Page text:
Abstract: Most people cannot name the musical note that corresponds to a particular pitch without being provided a reference note, but those people with absolute pitch (AP) can do this accurately. Early experience during a developmental period is often thought to convey identity and stability of the note categories in people with AP, but the plasticity of these categories has not been investigated. Here we provide the first evidence that the note categories of adults with AP can change with listening experience. Participants with AP showed shifts in perception in direct accord with prior exposure to music detuned by a fraction of a semitone. This suggests that the apparent stability of AP categories is conferred not by early experience but rather by the cultural norms adopted for tuning music.
Journal Article 10.4: Landry, S. P., Guillemot, J.-P., & Champoux, F. (2013). Temporary deafness can impair multisensory integration: A study of cochlear-implant users. Psychological Science, 24(7), 1260-1268. doi:10.1177/0956797612471142
Abstract: Previous investigations suggest that temporary deafness can have a dramatic impact on audiovisual speech processing. The aim of this study was to test whether temporary deafness disturbs other multisensory processes in adults. A nonspeech task involving an audiotactile illusion was administered to a group of normally hearing individuals and a group of individuals who had been temporarily auditorily deprived. Members of this latter group had their auditory detection thresholds restored to normal levels through the use of a cochlear implant. Control conditions revealed that auditory and tactile discrimination capabilities were identical in the two groups. However, whereas normally hearing individuals integrated auditory and tactile information, so that they experienced the audiotactile illusion, individuals who had been temporarily deprived did not. Given the basic nature of the task, failure to integrate multisensory information could not be explained by the use of the cochlear implant. Thus, the results suggest that normally anticipated audiotactile interactions are disturbed following temporary deafness.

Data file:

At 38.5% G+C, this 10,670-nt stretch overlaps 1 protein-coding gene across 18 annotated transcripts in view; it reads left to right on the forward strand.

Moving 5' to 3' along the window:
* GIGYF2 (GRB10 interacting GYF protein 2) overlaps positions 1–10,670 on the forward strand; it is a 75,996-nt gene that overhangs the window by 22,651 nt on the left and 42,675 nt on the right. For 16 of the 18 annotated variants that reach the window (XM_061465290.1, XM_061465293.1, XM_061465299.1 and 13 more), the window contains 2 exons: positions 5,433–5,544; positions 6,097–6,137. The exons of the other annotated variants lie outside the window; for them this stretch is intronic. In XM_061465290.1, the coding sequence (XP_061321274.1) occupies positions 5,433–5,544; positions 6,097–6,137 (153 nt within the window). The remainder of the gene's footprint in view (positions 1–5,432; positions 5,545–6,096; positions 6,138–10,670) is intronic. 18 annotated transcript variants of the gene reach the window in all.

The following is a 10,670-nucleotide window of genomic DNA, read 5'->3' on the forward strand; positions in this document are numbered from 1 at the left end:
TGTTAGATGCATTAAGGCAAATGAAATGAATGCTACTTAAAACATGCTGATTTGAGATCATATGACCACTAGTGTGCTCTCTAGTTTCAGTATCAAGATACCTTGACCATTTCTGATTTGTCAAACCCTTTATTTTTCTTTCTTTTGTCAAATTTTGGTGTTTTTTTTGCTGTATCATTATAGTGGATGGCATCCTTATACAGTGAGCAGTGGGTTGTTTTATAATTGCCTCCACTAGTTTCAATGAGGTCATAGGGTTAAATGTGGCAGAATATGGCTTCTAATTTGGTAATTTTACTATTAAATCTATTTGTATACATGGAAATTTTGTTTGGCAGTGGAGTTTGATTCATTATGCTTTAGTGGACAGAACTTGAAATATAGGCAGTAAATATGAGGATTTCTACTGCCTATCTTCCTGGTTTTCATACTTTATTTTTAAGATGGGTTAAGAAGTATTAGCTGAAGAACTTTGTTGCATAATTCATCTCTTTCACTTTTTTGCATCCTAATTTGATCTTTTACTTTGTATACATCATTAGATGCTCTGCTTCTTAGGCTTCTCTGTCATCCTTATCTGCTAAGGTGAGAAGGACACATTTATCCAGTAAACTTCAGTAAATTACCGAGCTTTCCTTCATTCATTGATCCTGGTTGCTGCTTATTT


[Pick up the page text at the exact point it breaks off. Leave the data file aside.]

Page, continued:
Journal Article 10.5: Wingfield, A., Tun, P. A., & McCoy, S. L. (2005). Hearing loss in older adulthood: What it is and how it interacts with cognitive performance. Current Directions in Psychological Science, 14(3), 144-148. doi:10.1111/j.0963-7214.2005.00356.x
Abstract: Adult aging is accompanied by declines in many areas of cognitive functioning, including reduced memory for new information. Potential sources of these declines are well established and include slowed processing, diminished working-memory capacity, and a reduced ability to inhibit interference. In addition, older adults often experience sensory decline, including decreased hearing acuity for high-frequency sounds and deficits in frequency and temporal resolution. These changes add to the challenge faced by older adults in comprehension and memory for everyday rapid speech. Use of contextual information and added perceptual and cognitive effort can partially offset the deleterious effects of these sensory declines. This may, however, come at a cost to resources that might otherwise be available for “downstream” operations such as encoding the speech content in memory. We argue that future research should focus not only on sensory and cognitive functioning as separate domains but also on the dynamics of their interaction.